Today’s cybersecurity landscape is evolving rapidly, and new threats are growing in volume and sophistication every year. In fact, according to IDC, over half of the more than 160,000 new vulnerabilities documented in the past two decades emerged in just the last five years. As such, the technology industry must work together to improve security assurance and earn customer trust and confidence. Transparency is a cornerstone of security assurance and should be a core value among more organizations across the technology ecosystem.

But how do you build that transparency? There are several key components that serve as the building blocks of transparency and security assurance. Here are five key areas to consider.

  • The Security Development Lifecycle – Is security a core focus during product planning and assessment, architecture, design, implementation, release and post-deployment support? It should be. Organizations should create and adhere to robust policies and procedures that help ensure their teams integrate security principles and privacy tenets at each step of product development, from concept through retirement.
  • Compute Lifecycle Assurance – Establishing an end-to-end security assurance framework that can be applied across the entire lifecycle of any product can help to improve transparency and provide better security. In the hardware space, this means prioritizing security assurance from design and build, to transfer, operations and retirement, and creating a community to address supply chain assurance and transparency at every stage. By enabling transparency and assurance across a platform’s entire lifecycle, supply chain owners can improve platform integrity, resilience, and security.
  • Proactive Investment in Security Research – Another critical element of transparency is actively identifying and mitigating potential security vulnerabilities. Organizations should be investing in and supporting internal offensive security research teams, championing purple team culture (collaboration between red and blue teams), and supporting external security researcher contributions through bug bounty programs and research grants. These steps represent a proactive approach to establishing product security assurance and ensuring customers can trust an organization’s ability to effectively unearth, mitigate and disclose vulnerabilities collaboratively and reliably.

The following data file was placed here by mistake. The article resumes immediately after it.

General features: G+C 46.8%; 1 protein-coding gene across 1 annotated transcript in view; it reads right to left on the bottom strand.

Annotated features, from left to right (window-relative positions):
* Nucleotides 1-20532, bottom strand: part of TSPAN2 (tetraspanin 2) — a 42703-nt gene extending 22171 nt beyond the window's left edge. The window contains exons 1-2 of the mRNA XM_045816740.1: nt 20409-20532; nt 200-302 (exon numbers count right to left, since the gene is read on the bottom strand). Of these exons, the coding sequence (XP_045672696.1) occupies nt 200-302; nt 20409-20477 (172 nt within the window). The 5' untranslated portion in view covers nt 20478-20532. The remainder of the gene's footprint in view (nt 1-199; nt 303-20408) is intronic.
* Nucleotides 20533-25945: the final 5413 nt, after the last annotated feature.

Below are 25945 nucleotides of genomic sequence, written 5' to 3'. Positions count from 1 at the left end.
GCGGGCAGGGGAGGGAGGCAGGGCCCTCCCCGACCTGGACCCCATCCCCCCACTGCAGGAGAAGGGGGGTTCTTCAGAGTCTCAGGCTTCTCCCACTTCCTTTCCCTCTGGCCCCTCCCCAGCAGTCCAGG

• Community Support and Policy Advocacy – Collaboration is key to elevating security assurance. This involves cross-functional work among industry partners, academic institutions and governance organizations on policy, standards, mitigations and research to accelerate a shared understanding of security. At Intel, we collaborate with leading operating system, hypervisor, and cloud service providers, to develop microarchitectural solutions that benefit the global technology ecosystem at large.

It also can be important to participate in industry consortiums and standard bodies to help ensure that technology designs meet evolving security, privacy and safety standards. Some examples include the Trusted Computing Group (TCG), the Confidential Computing Consortium (CCC), the 3rd Generation Partnership Project (3GPP), the National Institute of Standards and Technology (NIST), and the International Organization for Standardization (ISO).